It’s a question that’s been asked a thousand times over. Why are horror movies so popular? The Filmoria Chamber of Horrors is now open to the discussion.
This week’s venture into Filmoria’s Chamber of Horrors was to follow another standard cliché. But a discussion with a friend put that on hold for another week. Instead, I was asked “Why are horror movies so popular?”
Action movies are great for getting the adrenaline pumping. Drama and Romance are great for the tear ducts. Comedy is perfect if you want laughs. But what genre combines all of these traits? Horror.
Whether we’re cheering for the psycho with the axe, or screaming with the leading lady, horror movies bring out the emotional cheerleader in all of us. So why do we love those Friday nights curled up on the couch, viewing the insanity that has become the modern horror movie? Having your date snuggle in close can certainly be a valid reason, but is that all? What is it in our make up as humans that long to view horror movies?
Throughout our lives, we face many challenges and many obstacles. Most of us won’t face a serial killer, or an unstoppable force of nature. Most of us won’t see a 50 foot anaconda nor will we have the chance to see a 5,000 year old mummy come back to life. Demons, ghosts and supernatural beings are brought to life, and thanks to the magic that is the movies, we get to experience these encounters from the safety of our local cinema or living room.
So why do we enjoy the horror genre so much? Simple. We get to experience our fears in safety and we find it fun to make the unreal, real. Great movies know how to evoke our emotions and no genre does it better, or easier, then horror. Fear is the quickest, and possibly, most dependable emotion that movie makers can bring out in us. Who didn’t jump ten feet in the air when Jaws popped up for a close encounter? Who didn’t pee their pants when Freddy Krueger slashed Tina around the bedroom? Who didn’t chew their nails when Michael Myers began his riveting chase sequence in Halloween? Who didn’t cling to their partner’s arm when Drew Barrymore was being taunted by Ghostface in Scream?
When watching a horror film, we evidently become an adrenaline junkie. We’re waiting with baited breath and anticipation for the next scare. We want to be scared. We crave it. We want to be thrust into an unexplained, demented, warped and sometimes, idiotic, situation where there often seems like there is no hope.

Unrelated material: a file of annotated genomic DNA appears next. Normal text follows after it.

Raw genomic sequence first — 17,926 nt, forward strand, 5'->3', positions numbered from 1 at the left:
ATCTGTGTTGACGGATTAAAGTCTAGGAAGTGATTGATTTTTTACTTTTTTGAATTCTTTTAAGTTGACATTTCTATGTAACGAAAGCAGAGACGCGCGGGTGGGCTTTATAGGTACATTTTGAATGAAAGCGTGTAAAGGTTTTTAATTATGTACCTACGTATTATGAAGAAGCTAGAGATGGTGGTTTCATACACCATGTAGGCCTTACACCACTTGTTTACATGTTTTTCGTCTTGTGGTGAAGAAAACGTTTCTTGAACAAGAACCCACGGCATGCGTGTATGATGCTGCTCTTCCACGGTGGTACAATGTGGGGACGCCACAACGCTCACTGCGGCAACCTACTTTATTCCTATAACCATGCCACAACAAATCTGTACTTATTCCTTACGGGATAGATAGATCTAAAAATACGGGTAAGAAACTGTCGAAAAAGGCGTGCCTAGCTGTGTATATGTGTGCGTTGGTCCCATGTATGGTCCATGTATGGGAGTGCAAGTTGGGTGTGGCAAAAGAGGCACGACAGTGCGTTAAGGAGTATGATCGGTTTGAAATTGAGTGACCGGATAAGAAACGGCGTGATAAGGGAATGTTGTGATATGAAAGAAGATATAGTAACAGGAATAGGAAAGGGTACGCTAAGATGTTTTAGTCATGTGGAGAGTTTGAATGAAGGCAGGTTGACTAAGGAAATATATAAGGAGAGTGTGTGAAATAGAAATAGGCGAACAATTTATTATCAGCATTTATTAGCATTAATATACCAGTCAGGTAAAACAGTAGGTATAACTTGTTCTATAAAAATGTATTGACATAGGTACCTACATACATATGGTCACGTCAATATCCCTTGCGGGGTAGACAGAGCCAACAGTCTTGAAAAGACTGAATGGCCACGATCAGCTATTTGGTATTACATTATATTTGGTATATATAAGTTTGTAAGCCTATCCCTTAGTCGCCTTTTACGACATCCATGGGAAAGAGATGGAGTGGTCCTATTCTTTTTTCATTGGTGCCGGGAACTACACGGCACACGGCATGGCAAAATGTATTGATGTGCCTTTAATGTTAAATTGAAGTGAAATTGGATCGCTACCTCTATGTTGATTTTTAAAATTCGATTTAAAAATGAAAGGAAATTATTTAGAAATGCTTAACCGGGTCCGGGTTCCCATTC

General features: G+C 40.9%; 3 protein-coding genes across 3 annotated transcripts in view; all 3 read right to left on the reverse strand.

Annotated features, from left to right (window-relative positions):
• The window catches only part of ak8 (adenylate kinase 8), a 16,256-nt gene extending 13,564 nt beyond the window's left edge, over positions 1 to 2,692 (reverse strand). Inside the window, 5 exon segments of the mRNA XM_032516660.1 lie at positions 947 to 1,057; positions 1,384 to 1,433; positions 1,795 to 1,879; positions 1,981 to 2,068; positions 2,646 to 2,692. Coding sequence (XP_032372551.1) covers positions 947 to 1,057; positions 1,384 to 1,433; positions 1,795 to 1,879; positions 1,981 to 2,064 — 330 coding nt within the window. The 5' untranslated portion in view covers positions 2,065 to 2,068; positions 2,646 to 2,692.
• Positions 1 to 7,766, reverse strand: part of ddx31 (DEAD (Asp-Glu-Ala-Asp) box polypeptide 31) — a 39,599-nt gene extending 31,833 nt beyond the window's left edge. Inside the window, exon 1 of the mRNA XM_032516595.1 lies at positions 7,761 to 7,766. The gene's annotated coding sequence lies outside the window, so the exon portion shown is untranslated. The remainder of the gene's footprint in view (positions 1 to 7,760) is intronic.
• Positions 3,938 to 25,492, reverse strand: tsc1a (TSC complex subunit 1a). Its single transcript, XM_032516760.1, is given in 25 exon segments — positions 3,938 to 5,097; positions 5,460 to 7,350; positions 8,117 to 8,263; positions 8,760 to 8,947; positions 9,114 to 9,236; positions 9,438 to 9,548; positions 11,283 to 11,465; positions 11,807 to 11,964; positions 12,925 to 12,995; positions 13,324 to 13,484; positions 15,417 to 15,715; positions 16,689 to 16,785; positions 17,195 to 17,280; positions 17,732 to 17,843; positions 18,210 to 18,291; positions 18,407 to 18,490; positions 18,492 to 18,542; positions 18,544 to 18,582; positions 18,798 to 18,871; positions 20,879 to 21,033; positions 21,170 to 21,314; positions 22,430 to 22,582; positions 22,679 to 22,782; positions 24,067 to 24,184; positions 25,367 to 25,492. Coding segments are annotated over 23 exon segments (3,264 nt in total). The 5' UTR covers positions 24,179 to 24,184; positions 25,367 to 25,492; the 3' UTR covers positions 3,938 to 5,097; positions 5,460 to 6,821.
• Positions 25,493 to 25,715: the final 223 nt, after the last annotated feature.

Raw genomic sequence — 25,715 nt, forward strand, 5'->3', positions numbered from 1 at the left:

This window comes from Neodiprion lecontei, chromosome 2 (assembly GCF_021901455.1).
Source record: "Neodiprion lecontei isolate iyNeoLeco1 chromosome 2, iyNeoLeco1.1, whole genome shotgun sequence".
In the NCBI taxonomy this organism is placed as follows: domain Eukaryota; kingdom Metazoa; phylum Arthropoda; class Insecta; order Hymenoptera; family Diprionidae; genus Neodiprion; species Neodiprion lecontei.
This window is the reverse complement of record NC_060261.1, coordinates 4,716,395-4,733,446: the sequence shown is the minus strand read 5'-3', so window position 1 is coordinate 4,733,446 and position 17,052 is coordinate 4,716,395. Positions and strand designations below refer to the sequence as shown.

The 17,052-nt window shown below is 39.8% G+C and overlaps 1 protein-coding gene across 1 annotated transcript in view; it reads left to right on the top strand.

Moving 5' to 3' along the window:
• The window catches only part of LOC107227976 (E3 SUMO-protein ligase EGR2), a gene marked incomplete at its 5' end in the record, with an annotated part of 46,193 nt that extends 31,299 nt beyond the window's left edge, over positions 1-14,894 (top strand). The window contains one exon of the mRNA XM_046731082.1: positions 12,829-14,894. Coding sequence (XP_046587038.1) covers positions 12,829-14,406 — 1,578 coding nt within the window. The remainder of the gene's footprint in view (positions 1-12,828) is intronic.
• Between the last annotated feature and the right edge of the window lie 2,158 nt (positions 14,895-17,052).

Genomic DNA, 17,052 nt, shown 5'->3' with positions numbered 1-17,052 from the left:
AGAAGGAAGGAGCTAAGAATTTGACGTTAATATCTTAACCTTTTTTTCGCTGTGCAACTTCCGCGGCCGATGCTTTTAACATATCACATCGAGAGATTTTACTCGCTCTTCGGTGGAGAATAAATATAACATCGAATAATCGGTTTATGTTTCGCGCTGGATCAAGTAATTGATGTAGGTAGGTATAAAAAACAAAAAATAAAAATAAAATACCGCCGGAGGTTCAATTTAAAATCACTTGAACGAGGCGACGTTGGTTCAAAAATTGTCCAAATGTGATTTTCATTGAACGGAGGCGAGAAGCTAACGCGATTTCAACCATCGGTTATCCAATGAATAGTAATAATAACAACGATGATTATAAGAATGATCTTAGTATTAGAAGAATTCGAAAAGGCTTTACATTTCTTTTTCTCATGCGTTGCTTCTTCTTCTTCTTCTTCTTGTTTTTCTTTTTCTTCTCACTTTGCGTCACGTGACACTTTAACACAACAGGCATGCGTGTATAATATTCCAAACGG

The point is, we are all moved by fear. We are not all moved by drama, or comedy, or sadness. There are certainly exceptions to the rule. Beaches comes to mind, as does Schindler’s List. It’s almost impossible to escape the sadness and the drama that comes with those two titles. But overall, it is the horror genre that plays on our easiest emotion: Fear.
I want you to do a little test for me. Think back to when you were last truly scared while watching a horror movie. Got it? I bet you remember everything about that scene, don’t you? I bet you remember what the character was doing. I bet you remember what they were afraid of. I bet you even remember what you were wearing at the time. Every detail, regardless of how small, is forever embedded in your mind. Because that’s what fear does. It remembers. If you were to come face to face with a shark, I can guarantee that you will remember everything about the experience. If you witnessed a shooting of a loved one, or even a complete stranger, I bet that will stay with you for the rest of your life.
They say memories can ‘haunt’ us. Appropriate choice of words, don’t you think?
Fear is a rush. You leave the theater or your couch feeling as though every inch of your skin is tingling, and your senses are razor sharp. You’re certain that Jason or Freddy will jump out at you at any given moment. You’re even more convinced that you could take them. You’re so ‘high’ on adrenaline that it’s hard to shake the sense of paranoia that seems to follow you. Hey, just because you’re paranoid doesn’t mean that the whole world isn’t out to get you. It’s that natural high that is at the center of why we love horror movies so much. It is a quick, natural, senses shattering piece of film that will invigorate your senses and make you feel. After all, isn’t that the point of a great movie?